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  • One of the most common difficulties with getting to sleep is that people just can't turn their minds off.

  • You might be tired and sluggish all day but you lay down in bed and all of a sudden your mind just starts going and won't stop.

  • If you find yourself worrying at night when you would rather be sleeping, consider using one of the following strategies.

  • First, distract yourself with interesting and engaging imagery.

  • Involve as many of your physical senses as possible: sight, sound, smell, etc.

  • The more creative and unusual the imagery, the better.

  • These kinds of images can then transfer into dream content, so keep it pleasant and positive.

  • Second, let the worrisome thoughts and images come and go.

  • Don't try to push them out of your head; trying not to think about something never works for long.

  • Not only will you start to think about these things again, now your arousal will be higher, too.

  • Instead, let the negative thoughts play out all the way through.

  • For example, if you think about doing a bad job at a presentation, think about what you'll be doing an hour after it's over.

  • Keep going until the stressful part is over and you're back into your normal life.

  • Don't just replay the worst parts over and over.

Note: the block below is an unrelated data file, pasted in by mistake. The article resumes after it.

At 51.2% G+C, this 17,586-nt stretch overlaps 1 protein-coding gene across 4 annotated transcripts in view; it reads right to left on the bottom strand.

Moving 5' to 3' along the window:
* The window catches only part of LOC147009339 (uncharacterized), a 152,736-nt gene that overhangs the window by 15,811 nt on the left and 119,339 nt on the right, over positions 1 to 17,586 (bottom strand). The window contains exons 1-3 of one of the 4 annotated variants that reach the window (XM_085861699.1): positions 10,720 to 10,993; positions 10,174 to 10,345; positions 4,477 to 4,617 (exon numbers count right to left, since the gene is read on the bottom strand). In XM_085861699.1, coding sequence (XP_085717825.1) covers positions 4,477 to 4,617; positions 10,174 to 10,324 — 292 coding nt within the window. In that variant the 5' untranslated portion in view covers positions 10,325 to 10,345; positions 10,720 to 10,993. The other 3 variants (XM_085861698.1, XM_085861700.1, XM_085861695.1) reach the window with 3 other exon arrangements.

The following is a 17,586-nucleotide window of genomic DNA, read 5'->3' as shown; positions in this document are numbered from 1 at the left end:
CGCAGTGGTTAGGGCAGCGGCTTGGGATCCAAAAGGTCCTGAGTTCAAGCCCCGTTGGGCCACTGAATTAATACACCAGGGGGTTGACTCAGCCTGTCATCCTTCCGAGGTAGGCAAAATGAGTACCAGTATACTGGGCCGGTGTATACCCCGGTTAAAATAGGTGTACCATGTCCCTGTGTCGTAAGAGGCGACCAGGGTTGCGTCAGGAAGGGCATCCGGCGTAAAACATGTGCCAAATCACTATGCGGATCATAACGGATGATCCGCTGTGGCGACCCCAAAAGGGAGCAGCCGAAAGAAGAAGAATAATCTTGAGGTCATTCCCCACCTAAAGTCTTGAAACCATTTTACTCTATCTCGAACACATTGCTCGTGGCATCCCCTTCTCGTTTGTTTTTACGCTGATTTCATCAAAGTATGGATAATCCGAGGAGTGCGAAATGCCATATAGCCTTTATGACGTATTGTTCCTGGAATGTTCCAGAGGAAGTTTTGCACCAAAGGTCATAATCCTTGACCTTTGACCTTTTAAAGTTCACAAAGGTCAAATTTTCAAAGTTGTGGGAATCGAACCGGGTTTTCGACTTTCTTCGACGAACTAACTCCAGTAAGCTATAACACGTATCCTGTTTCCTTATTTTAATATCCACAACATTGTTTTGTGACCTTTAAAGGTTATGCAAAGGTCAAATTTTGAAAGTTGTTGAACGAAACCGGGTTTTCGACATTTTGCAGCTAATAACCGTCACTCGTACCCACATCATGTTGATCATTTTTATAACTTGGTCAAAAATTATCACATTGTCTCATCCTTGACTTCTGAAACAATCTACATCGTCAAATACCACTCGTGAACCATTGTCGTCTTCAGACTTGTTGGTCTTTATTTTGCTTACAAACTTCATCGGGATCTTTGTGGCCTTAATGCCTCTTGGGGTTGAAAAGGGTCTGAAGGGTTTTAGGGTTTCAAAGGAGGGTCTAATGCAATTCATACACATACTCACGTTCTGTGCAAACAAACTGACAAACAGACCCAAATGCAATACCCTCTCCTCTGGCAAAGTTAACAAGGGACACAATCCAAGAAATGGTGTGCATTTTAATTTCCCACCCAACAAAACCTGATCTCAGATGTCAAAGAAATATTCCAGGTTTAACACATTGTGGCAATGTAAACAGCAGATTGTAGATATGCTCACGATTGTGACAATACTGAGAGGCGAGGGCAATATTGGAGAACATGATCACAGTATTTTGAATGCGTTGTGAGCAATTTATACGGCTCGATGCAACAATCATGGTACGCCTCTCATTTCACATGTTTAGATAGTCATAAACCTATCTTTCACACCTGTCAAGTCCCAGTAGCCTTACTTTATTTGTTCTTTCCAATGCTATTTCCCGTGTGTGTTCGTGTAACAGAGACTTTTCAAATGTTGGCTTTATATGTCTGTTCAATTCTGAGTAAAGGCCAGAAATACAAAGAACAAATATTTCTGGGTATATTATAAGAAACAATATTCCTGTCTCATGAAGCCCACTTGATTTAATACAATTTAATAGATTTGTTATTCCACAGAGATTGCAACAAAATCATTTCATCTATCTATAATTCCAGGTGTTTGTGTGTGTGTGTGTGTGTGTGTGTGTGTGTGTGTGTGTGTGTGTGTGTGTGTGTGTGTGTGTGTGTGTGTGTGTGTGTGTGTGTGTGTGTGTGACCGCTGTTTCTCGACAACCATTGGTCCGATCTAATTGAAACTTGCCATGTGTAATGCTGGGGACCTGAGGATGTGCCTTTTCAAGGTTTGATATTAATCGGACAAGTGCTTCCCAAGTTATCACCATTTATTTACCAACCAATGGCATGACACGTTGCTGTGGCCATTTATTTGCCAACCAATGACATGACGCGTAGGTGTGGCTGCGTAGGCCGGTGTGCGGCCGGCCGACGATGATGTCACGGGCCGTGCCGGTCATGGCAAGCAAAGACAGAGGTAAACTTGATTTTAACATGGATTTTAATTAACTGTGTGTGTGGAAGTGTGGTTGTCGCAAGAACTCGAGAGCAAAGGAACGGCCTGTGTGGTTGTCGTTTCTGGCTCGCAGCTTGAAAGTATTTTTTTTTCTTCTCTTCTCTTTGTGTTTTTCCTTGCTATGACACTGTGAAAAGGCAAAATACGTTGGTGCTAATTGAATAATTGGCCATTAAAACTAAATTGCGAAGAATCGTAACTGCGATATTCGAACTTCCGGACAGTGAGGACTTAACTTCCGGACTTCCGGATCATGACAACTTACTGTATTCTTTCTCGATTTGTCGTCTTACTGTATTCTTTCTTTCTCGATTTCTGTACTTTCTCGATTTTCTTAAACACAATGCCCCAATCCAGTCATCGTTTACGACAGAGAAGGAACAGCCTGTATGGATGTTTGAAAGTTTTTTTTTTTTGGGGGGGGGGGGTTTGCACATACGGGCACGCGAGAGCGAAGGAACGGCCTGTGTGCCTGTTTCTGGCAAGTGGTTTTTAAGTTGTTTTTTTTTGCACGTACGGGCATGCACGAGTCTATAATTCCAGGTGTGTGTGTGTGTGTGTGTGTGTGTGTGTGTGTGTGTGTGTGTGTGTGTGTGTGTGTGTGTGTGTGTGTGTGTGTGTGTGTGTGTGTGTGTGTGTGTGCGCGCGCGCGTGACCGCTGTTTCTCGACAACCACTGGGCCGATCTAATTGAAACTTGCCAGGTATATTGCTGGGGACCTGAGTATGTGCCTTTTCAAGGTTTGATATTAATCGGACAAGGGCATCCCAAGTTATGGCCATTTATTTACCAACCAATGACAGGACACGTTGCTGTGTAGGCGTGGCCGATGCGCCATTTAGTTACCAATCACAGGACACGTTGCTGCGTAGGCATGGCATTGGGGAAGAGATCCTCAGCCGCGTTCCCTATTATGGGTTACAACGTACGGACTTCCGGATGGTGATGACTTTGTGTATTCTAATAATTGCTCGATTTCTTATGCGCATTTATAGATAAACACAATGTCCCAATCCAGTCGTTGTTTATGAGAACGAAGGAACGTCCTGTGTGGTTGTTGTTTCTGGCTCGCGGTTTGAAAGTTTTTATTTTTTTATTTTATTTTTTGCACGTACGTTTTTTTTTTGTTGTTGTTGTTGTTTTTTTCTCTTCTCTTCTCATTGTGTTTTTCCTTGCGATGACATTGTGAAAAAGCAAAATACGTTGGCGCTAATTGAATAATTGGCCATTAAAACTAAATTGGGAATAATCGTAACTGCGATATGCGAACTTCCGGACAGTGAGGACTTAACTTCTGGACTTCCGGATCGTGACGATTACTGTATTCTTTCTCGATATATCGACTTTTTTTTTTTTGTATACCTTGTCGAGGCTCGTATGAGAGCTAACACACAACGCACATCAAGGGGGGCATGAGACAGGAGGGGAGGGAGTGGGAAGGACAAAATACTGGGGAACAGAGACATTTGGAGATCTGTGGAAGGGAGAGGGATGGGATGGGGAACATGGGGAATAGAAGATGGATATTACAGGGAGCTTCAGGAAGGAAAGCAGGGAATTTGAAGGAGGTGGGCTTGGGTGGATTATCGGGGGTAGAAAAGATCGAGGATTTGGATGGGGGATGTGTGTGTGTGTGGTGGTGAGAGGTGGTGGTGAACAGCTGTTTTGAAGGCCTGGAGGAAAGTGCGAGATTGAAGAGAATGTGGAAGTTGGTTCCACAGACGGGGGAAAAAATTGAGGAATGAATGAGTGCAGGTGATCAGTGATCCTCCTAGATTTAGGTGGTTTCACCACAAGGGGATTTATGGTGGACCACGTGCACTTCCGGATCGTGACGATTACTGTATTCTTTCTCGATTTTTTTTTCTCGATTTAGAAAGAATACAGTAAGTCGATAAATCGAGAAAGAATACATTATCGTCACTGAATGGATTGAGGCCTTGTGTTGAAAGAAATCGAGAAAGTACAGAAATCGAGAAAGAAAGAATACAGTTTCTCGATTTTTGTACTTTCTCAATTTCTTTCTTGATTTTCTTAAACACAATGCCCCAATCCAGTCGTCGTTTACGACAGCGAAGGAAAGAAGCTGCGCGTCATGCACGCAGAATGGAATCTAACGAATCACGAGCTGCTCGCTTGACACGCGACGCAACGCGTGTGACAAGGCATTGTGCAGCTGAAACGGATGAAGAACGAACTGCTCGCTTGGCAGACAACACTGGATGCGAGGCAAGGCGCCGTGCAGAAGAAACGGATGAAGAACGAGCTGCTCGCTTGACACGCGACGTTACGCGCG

• You can also use mindfulness techniques to focus your attention on something in the present.

  • Worry is about the future, so instead, gently direct your attention to something pleasant in the room.

  • You can always focus on your breathing.

  • But it may also be helpful to focus on a physical sensation, like how warm and soft your blankets feel, or a pleasant night sound, or a nice smell if you have candles or flowers in your room.

  • Anything that helps you focus your attention on something that's happening right now, rather than something that might happen in the future, can be helpful.

  • Finally, there are a number of techniques you can use that might help you feel pleasant emotion with low arousal.

  • For example, rather than thinking about what might go wrong, try to focus your attention on something that you're looking forward to with joy and optimism.

  • You could also think of something that happened during the last day or two that you are grateful for.

  • It doesn't have to be a big thing.

  • Or you could think of someone in your life who has had a positive impact on you; maybe a teacher, a coach, a friend, or mentor.

  • Think about what that person meant to you, and how they have changed your life.

  • Feeling fortunate or grateful for that person can reduce worry and help you sleep.

  • You can even think about nice things that you have done or that you could do for people close to you.

  • Try to remember how they responded, and how you felt when you were kind to them.

One of the most common difficulties with getting to sleep is that people just can't turn their minds off.

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A2 US pleasant focus attention arousal imagery sleep

How to Calm Your Worries and Sleep Better: A Scientist's Tips for Falling Asleep More Quickly

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    doris.lai posted on 2020/07/15
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